The main treatment of LMS is surgical excision which consists of total abdominal hysterectomy and debulking of any tumor invading outside the uterus. It is considered appropriate to preserve ovaries in young women and routine dissection of pelvic and para-aortic lymph nodes, since lymph node involvement is seen in less than 3% of patients [13]. Its five-year survival rate varies from 18.8% to 68% and the risk of recurrence is reported from 45% to 73% [4]. As sarcomas are very aggressive tumors and have the propensity for early hematogenous spread, recurrence and relapse can occur even in completely resected tumors. So it is recommended to prescribe adjuvant chemotherapy in nonmetastatic cases by some authors. The utility of systemic lymph node dissection and adjuvant radiotherapy (RT) in the treatment of uterine LMS remains unclear. Although radiotherapy for reduction of local recurrence and/or chemotherapy for managing distant metastasis have been stated, the literature shows no efficacy concerning overall survival by these modalities actually. Anyway, attention to quality of life which may be influenced by the side effects and toxicity of adjuvant therapy is mandatory [8, 14]. Most cases include women over 40 years old, who are usually referred with abnormal vaginal bleeding (56%), palpable pelvic mass (54%), and pelvic pain (22%) [15]. Kaur et al. reported postmenopausal bleeding and lower abdominal pain in a 60-year-old female with uterine leiomyosarcoma while our patient had no gynecologic problem and no pain [8]. Senol et al. reported a very large leiomyosarcoma in a 62-year-old female presenting with abdominal mass, fatigue, and associated tenderness [16]. Vellanki et al. also reported a uterine leiomyosarcoma in a 40-year-old nulliparous woman presenting with abdominal pain and no menstrual irregularity and no vaginal bleeding [17]; our patient had no vaginal bleeding and no abdominal pain, just complains from 3 months’ period of abdominal distension attributed to gastrointestinal diseases. However, abdominal distension is usually attributed to gastrointestinal diseases which leads to misdiagnosis, mismanagement, and overgrowth of tumor [18]. So, it would be reasonable to take an exact history to find out associated symptoms like menorrhagia seen in our case. Besides obtaining a complete history, physical examination, advising appropriate laboratory tests and imaging procedures, is very mandatory particularly in patients who do not respond to usual medications. In this case, severe anemia could be regarded as an alarm sign for her physician if detected. Ultrasonography is considered more appropriate as the first modality for detection of abdominopelvic mass, because it is harmless, available, inexpensive, and applicable by all radiologists and many gynecologists. It cannot reliably determine the origin of huge masses, the nature of malignancy point, and probable invasion of adjacent organs. The role of magnetic resonance imaging (MRI) is developing in the assessment of malignancies. leiomyosarcomas commonly manifest as large infiltrating myometrial mass on MRI with irregular and ill-defined margins and heterogeneous hypointensity on T1-weighted images and also hemorrhage, necrosis, and foci of calcifications may make heterogeneous features of enhancement which can be a hallmark for differentiating from benign leiomyomas [4, 19]. Researchers believe that the sensitivity of MRI for distinguishing the nature and origin of pelvic masses is more than CT scan [4, 20]. To verify, CT scan determined the abovementioned characteristics of the mass in our case but could not define its origin correctly. Subsequently, the patient was operated with diagnosis of ovarian serous cyst adenoma. However, the main advantage of CT scan is that it is cheaper than MRI and more tolerable for patients [4, 20].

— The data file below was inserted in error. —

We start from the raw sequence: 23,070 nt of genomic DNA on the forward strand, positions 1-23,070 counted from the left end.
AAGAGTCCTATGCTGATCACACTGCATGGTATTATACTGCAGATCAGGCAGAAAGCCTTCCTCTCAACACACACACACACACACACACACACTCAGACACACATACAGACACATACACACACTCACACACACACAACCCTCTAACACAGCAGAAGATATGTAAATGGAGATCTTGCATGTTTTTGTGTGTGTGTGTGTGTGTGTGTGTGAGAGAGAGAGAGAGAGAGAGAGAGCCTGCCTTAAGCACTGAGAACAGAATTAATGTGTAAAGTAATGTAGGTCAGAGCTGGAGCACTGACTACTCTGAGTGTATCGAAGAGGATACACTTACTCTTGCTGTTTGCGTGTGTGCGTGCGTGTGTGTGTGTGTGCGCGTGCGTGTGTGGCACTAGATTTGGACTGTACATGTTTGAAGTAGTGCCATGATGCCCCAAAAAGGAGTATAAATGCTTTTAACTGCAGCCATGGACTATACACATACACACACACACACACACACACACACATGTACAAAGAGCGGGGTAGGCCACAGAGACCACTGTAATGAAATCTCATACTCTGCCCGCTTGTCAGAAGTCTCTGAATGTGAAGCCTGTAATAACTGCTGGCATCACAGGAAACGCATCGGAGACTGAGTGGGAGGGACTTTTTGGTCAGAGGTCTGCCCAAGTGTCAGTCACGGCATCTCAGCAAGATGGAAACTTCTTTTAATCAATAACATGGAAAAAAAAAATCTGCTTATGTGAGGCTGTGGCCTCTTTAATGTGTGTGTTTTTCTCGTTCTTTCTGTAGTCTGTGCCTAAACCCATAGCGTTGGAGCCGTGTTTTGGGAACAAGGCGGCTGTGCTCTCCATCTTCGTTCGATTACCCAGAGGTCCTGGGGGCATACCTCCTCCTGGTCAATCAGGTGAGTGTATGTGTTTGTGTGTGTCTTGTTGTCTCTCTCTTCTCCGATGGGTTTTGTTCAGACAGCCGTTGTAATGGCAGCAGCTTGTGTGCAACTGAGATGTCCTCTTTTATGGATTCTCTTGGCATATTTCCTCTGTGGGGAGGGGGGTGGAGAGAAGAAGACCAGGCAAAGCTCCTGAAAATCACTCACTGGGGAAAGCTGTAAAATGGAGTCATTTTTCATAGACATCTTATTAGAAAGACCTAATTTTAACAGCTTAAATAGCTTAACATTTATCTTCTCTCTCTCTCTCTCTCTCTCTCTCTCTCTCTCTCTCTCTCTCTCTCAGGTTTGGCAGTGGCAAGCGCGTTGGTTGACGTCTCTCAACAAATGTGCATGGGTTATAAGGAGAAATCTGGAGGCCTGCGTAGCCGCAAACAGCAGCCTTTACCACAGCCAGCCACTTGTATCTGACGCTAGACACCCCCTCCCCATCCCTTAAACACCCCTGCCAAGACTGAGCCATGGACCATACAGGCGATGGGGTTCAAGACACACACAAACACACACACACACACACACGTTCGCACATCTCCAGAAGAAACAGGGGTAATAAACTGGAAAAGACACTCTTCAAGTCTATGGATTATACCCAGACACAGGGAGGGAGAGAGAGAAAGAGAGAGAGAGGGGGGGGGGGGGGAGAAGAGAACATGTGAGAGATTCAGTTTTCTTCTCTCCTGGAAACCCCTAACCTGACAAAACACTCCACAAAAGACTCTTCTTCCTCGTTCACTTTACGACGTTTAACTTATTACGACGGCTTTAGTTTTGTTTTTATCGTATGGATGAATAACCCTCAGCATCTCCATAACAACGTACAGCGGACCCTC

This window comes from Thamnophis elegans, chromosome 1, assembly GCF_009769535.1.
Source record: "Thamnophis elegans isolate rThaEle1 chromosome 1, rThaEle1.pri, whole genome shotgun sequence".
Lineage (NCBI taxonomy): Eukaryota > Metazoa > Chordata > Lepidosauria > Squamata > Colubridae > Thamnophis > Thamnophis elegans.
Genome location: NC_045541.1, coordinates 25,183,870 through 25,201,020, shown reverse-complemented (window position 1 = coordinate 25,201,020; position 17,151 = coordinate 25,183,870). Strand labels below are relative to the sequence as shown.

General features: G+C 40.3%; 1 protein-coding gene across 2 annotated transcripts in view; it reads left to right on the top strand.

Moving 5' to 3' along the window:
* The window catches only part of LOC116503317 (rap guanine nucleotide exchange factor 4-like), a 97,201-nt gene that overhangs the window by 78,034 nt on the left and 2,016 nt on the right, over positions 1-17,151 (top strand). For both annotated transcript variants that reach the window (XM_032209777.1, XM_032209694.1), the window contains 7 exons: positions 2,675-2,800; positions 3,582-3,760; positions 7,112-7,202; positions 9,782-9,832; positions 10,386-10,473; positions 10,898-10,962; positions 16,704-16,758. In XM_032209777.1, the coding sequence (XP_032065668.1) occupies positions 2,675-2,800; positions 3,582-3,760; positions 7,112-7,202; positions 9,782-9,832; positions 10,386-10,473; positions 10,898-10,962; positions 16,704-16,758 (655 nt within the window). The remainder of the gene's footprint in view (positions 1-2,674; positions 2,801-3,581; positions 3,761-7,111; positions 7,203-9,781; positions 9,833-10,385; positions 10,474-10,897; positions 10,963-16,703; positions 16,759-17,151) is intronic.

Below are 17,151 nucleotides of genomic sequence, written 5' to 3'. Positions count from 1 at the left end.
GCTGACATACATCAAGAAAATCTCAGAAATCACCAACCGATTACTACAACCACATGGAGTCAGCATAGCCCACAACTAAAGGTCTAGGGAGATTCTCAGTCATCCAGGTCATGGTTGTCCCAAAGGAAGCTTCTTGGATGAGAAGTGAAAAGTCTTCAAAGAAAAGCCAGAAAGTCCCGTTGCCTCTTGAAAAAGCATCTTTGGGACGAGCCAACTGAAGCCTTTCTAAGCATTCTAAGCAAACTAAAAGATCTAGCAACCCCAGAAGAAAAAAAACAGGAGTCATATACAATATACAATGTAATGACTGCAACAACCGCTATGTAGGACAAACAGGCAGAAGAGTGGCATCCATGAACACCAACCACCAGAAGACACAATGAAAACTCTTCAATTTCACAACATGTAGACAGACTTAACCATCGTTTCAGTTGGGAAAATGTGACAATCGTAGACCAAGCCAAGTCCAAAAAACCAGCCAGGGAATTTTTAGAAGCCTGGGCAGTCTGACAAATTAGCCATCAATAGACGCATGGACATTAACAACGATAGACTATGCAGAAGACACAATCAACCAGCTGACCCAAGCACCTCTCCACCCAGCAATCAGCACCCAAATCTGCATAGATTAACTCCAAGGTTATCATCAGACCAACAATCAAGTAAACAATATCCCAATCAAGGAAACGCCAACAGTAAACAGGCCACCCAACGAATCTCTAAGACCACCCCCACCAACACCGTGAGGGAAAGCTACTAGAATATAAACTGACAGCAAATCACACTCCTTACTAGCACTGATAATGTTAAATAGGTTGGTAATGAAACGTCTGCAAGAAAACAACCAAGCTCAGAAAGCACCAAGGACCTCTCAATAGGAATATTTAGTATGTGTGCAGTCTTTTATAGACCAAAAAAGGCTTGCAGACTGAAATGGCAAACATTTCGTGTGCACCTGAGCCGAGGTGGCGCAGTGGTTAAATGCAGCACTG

In conclusion, pelvic masses even in a large size may be without any specific symptoms. Delay in diagnosis may lead to overgrowth, torsion, or hemorrhagic tear of tumors and invasion to surrounding visceral organs. So, it is considered more appropriate to suggest ultrasonography in patients with persistent abdominal pain or distension who do not respond to recommended drugs and in case of presence of a mass, MRI as a preferable imaging could be offered to avoid misdiagnosis.

Conflicts of Interest

The authors declare that they have no conflicts of interest.

Acknowledgments

The authors would like to thank the authorities and the staff of Mobini Hospital for their contribution and cooperation in performing the patient follow-up.